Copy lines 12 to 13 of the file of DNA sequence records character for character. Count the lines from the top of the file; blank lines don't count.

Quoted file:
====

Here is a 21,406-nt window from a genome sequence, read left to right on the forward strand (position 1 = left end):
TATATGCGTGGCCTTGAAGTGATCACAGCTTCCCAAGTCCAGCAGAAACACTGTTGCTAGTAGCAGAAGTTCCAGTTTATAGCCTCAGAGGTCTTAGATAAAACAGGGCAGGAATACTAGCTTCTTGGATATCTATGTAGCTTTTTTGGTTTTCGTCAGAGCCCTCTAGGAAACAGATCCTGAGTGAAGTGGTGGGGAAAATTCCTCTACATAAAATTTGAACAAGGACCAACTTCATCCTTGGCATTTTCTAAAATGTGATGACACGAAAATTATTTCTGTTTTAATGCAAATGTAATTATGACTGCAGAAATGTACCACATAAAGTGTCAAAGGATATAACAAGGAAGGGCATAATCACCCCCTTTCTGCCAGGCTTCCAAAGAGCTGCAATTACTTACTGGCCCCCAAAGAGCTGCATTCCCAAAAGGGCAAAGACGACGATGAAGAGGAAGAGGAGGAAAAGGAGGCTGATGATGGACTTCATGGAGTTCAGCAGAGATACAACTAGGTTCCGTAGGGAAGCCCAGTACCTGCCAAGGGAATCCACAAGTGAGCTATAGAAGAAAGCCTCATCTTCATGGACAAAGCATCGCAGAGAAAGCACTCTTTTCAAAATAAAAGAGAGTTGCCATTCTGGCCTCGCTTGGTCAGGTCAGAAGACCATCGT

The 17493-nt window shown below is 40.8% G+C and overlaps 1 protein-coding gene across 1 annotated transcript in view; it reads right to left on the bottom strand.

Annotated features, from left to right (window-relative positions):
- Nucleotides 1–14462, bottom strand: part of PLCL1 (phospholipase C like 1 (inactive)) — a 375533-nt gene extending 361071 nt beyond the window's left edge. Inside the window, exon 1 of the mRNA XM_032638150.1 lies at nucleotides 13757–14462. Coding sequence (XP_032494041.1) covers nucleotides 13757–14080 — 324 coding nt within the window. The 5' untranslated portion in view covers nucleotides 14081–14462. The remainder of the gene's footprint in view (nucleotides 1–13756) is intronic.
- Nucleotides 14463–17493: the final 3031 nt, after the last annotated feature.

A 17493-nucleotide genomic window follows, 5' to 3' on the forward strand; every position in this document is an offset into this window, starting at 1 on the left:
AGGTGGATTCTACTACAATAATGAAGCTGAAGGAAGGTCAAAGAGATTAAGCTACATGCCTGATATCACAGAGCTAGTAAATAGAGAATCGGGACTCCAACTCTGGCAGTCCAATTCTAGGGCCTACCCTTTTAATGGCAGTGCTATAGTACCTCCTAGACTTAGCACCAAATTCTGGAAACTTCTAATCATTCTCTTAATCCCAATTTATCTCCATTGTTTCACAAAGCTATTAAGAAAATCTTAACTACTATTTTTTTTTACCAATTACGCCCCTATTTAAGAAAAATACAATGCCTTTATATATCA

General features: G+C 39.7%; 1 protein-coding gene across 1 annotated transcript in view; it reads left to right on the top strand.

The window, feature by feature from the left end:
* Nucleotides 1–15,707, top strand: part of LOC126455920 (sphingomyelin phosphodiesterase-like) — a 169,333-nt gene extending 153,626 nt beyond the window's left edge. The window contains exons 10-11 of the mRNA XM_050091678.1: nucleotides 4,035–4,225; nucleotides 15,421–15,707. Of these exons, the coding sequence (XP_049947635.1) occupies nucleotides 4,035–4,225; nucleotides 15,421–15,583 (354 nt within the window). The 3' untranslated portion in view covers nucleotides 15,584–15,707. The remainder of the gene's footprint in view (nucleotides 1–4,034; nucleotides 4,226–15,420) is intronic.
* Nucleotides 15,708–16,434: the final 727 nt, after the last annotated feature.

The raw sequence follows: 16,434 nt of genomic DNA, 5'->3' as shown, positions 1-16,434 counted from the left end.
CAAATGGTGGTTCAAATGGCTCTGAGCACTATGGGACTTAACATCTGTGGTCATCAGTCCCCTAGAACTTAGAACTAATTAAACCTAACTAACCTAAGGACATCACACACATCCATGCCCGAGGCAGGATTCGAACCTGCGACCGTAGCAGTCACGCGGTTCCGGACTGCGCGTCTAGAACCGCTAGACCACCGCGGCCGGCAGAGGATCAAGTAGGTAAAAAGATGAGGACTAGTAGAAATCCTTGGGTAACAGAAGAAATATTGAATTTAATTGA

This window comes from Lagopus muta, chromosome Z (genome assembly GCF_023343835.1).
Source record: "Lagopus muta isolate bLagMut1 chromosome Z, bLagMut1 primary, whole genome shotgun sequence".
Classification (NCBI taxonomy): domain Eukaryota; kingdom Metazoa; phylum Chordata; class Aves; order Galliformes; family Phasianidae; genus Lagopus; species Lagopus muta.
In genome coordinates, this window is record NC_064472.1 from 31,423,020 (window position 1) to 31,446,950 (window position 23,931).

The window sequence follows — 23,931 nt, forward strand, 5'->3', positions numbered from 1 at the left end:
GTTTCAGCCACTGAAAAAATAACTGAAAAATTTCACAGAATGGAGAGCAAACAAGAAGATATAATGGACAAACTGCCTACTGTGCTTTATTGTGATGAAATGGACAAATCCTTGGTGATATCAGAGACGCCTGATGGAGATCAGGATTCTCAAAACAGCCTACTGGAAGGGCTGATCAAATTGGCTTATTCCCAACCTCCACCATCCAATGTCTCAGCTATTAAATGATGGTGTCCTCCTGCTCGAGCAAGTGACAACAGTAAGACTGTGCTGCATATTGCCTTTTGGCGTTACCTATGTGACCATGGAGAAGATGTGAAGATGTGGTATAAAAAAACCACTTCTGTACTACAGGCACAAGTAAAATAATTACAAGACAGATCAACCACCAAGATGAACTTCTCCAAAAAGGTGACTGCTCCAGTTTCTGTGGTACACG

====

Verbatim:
* Nucleotides 15,708–16,434: the final 727 nt, after the last annotated feature.

The raw sequence follows: 16,434 nt of genomic DNA, 5'->3' as shown, positions 1-16,434 counted from the left end.